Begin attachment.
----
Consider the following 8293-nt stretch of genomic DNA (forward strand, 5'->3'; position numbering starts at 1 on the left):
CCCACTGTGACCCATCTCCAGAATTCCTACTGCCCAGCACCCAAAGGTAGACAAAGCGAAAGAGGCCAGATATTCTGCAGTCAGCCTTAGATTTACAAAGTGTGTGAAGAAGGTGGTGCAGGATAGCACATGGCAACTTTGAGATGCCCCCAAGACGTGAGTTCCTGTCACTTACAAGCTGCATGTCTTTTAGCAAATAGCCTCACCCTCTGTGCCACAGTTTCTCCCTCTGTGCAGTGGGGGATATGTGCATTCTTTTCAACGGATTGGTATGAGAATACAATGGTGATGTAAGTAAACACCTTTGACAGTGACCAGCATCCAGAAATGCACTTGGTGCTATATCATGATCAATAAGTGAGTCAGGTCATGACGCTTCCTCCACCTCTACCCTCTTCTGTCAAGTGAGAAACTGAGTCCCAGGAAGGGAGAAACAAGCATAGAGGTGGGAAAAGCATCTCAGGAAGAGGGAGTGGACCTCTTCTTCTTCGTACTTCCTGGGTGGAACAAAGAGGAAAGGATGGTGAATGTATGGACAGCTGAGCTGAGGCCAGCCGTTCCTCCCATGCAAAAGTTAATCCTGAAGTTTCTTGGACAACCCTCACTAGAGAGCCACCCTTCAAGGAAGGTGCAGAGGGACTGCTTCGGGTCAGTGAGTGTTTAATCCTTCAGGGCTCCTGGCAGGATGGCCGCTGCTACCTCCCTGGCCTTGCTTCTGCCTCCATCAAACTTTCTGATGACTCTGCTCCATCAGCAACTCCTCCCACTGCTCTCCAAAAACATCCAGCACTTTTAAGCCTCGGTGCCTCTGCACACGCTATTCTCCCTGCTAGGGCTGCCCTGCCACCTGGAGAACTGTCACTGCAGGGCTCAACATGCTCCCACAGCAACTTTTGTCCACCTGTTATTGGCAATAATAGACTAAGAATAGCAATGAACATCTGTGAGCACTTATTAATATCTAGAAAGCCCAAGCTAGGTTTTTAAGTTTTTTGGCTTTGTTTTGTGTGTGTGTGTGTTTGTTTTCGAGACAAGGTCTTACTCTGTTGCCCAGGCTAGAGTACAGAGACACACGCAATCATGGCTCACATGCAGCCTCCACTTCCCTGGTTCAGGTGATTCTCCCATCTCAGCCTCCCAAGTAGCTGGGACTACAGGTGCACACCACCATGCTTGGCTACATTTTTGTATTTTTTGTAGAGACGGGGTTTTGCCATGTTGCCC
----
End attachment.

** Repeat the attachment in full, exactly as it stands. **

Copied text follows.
Consider the following 8293-nt stretch of genomic DNA (forward strand, 5'->3'; position numbering starts at 1 on the left):
CCCACTGTGACCCATCTCCAGAATTCCTACTGCCCAGCACCCAAAGGTAGACAAAGCGAAAGAGGCCAGATATTCTGCAGTCAGCCTTAGATTTACAAAGTGTGTGAAGAAGGTGGTGCAGGATAGCACATGGCAACTTTGAGATGCCCCCAAGACGTGAGTTCCTGTCACTTACAAGCTGCATGTCTTTTAGCAAATAGCCTCACCCTCTGTGCCACAGTTTCTCCCTCTGTGCAGTGGGGGATATGTGCATTCTTTTCAACGGATTGGTATGAGAATACAATGGTGATGTAAGTAAACACCTTTGACAGTGACCAGCATCCAGAAATGCACTTGGTGCTATATCATGATCAATAAGTGAGTCAGGTCATGACGCTTCCTCCACCTCTACCCTCTTCTGTCAAGTGAGAAACTGAGTCCCAGGAAGGGAGAAACAAGCATAGAGGTGGGAAAAGCATCTCAGGAAGAGGGAGTGGACCTCTTCTTCTTCGTACTTCCTGGGTGGAACAAAGAGGAAAGGATGGTGAATGTATGGACAGCTGAGCTGAGGCCAGCCGTTCCTCCCATGCAAAAGTTAATCCTGAAGTTTCTTGGACAACCCTCACTAGAGAGCCACCCTTCAAGGAAGGTGCAGAGGGACTGCTTCGGGTCAGTGAGTGTTTAATCCTTCAGGGCTCCTGGCAGGATGGCCGCTGCTACCTCCCTGGCCTTGCTTCTGCCTCCATCAAACTTTCTGATGACTCTGCTCCATCAGCAACTCCTCCCACTGCTCTCCAAAAACATCCAGCACTTTTAAGCCTCGGTGCCTCTGCACACGCTATTCTCCCTGCTAGGGCTGCCCTGCCACCTGGAGAACTGTCACTGCAGGGCTCAACATGCTCCCACAGCAACTTTTGTCCACCTGTTATTGGCAATAATAGACTAAGAATAGCAATGAACATCTGTGAGCACTTATTAATATCTAGAAAGCCCAAGCTAGGTTTTTAAGTTTTTTGGCTTTGTTTTGTGTGTGTGTGTGTTTGTTTTCGAGACAAGGTCTTACTCTGTTGCCCAGGCTAGAGTACAGAGACACACGCAATCATGGCTCACATGCAGCCTCCACTTCCCTGGTTCAGGTGATTCTCCCATCTCAGCCTCCCAAGTAGCTGGGACTACAGGTGCACACCACCATGCTTGGCTACATTTTTGTATTTTTTGTAGAGACGGGGTTTTGCCATGTTGCCC